• This robot that looks like a fleshy armless mermaid.
  • While the Big Dog robot doesn't really resemble any living creature, it is the robot’s leg movements that seem a little unsettling (especially at around 1:12). It looks like two armless humans walking head to head. (Yes, that latter example really is two humans walking head to head. It's a parody.)
  • The AFFETTO child robot could really use some work in the design.
  • The Geminoid. The most disturbing part is how perfect it is. It looks exactly like a real person right up until you realize it has no limbs and is fused to the desk.
  • Three disembodied android faces singing "Freedom" in robotic voices.
  • The way this robotic mouth moves its throat is creepy enough, but it's the demonic sounds that make it your nightmare for the next few days...
  • Tara the Android. Having made her debut in Fantastic Hey Hey Hey, she has returned to wander the earth spreading even more incomprehensible and terrifying videos. Watch anything on her Youtube channel and you might well die in seven days.
  • kaspar the robot: A robot/doll designed to help autistic children.
  • How about this robot designed to train dentistry students. Love doll type creepiness plus a stretched-open mouth and robotically-moving tongue...
  • From the depth of the Valley, JSC, DARPA, Jacobs Engineering, and General Motors presents Robonaut and his sister, Valkyrie. Tax dollar well spend, indeed.
  • Kodomoroid, a gynoid designed to be a newscaster.
  • Nadine, the robot receptionist. She looks almost exactly human, exhibits moods and emotions, and apparently even has her own personality. She's a friendly conversationalist and all, but most people still wouldn't want to have a desk next to hers.
  • Sophia falls into this - between the fact that she has no hair, never blinks, and holds her (often unusual) facial expressions for a lot longer than a real human would... it's hard to see her replacing any humans anytime soon.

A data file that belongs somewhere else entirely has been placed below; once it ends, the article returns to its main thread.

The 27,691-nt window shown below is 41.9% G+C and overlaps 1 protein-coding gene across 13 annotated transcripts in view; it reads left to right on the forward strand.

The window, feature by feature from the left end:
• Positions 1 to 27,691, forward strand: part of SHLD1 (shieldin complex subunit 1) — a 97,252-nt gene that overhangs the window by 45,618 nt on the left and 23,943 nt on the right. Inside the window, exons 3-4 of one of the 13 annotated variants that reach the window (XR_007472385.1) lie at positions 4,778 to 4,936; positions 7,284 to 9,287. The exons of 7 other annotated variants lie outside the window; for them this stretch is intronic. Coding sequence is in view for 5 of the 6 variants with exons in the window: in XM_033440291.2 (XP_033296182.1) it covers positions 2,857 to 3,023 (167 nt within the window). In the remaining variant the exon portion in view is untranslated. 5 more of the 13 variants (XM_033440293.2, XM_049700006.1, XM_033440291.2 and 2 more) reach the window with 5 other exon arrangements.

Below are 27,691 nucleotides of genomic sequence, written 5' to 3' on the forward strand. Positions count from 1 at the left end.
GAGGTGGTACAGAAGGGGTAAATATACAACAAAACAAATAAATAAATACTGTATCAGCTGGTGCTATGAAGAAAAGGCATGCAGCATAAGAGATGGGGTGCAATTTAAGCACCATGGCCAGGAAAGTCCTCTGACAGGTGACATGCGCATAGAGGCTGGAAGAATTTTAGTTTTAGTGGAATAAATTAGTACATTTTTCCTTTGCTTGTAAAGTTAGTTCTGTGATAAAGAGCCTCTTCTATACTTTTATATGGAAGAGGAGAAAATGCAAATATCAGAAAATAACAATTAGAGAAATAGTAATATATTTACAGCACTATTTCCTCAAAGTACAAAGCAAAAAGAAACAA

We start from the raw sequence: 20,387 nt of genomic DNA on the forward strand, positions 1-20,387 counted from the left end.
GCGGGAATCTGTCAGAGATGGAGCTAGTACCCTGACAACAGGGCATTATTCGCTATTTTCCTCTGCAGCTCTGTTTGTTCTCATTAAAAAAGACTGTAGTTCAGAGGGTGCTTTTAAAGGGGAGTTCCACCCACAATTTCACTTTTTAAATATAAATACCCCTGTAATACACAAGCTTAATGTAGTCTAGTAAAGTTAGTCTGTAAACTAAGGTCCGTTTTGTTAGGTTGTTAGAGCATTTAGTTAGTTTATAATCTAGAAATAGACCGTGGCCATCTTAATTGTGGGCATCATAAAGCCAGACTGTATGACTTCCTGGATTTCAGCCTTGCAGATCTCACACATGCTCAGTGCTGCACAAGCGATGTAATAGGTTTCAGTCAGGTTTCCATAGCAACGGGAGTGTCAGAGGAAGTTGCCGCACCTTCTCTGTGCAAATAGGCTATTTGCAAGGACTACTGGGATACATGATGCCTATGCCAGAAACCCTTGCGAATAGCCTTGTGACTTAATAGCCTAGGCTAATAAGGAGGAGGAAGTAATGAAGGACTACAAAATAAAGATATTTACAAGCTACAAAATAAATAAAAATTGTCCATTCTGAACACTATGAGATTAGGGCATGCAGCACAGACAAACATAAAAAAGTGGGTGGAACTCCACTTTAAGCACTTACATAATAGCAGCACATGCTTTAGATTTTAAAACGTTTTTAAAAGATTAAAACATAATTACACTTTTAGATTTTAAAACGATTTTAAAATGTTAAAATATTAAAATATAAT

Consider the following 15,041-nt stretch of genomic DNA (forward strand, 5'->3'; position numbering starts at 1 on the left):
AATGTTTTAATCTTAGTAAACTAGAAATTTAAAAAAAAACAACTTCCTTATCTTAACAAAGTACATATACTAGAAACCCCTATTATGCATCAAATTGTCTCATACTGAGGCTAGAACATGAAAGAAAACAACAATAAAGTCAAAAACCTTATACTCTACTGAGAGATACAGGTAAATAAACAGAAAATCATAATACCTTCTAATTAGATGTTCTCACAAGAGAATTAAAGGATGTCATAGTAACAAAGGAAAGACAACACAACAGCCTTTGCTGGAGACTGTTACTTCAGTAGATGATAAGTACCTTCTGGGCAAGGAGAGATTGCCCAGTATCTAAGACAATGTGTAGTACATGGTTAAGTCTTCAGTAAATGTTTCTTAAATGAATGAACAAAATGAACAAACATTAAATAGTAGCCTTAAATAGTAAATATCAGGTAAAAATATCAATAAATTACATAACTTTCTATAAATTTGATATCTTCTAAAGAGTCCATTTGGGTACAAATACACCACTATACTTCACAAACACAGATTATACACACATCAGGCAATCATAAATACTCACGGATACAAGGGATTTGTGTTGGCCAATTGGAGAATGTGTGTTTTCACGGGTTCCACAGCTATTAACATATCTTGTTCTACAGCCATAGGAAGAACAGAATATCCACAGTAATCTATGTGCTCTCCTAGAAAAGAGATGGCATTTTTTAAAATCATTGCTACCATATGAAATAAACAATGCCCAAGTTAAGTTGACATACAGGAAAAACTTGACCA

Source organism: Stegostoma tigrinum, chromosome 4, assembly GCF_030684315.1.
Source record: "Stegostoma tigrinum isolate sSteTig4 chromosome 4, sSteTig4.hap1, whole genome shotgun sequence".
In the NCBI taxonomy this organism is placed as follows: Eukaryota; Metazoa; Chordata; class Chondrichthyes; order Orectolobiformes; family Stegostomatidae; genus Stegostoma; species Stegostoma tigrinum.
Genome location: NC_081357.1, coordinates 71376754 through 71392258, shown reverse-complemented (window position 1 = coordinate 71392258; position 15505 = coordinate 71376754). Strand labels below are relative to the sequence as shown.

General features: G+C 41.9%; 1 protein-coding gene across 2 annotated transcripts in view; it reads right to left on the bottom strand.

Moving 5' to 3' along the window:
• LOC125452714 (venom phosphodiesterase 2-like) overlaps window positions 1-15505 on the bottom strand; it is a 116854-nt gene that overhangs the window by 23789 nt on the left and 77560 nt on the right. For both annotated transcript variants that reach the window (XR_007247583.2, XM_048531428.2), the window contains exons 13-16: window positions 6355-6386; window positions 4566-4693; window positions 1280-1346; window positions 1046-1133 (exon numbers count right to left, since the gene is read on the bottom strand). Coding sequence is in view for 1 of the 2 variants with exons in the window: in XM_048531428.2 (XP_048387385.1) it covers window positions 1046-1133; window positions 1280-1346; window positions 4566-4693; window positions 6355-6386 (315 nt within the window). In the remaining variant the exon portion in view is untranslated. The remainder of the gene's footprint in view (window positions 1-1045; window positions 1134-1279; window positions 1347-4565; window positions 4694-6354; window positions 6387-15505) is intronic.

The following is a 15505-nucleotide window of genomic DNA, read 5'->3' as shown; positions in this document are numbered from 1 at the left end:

• This was a serious problem for real-life cybernetics and prosthetics for a very long time. Flesh-colored artificial limbs just looked weird and fake. A minor but important revolution occurred when developers realized that people would prefer limbs that are obviously plastic or metal, as it looks more sci-fi.

    Theme Parks 
  • The face makeup that the actors wore in Doug Live! did not age well in the decades following the last performance in 2001. From far away where the audience is seated, the effect isn't as bad, but in the closeup photos done for both behind-the-scenes photos and promotional material, it looks very unsettling. In some cases, such as Roger and Skeeter, the eyebrows are painted on instead of using the actor's natural brows, making the effect all the more eerie.
  • The mascot costumes of the Monica's Gang characters, as featured in live-action stage shows and Parque da Mônica, can be rather unsettling to look at. They feature skin tight suits that the actors wear, similar to animegao kigurumi costumes in Japan. The only difference is that the mascot heads are very big for the bodies of the costumes. And they can blink. The fact that the actors are able to talk while in the costumes unlike mascots in places such as the Disney Theme Parks doesn’t help either; the mouths of the heads don’t move, and the impressions that the actors do of the characters are lackluster at best. A redesign of the costumes in 2013 softened the features of the heads and reduced the sheen of the skin suits, but it doesn’t take the weirdness away.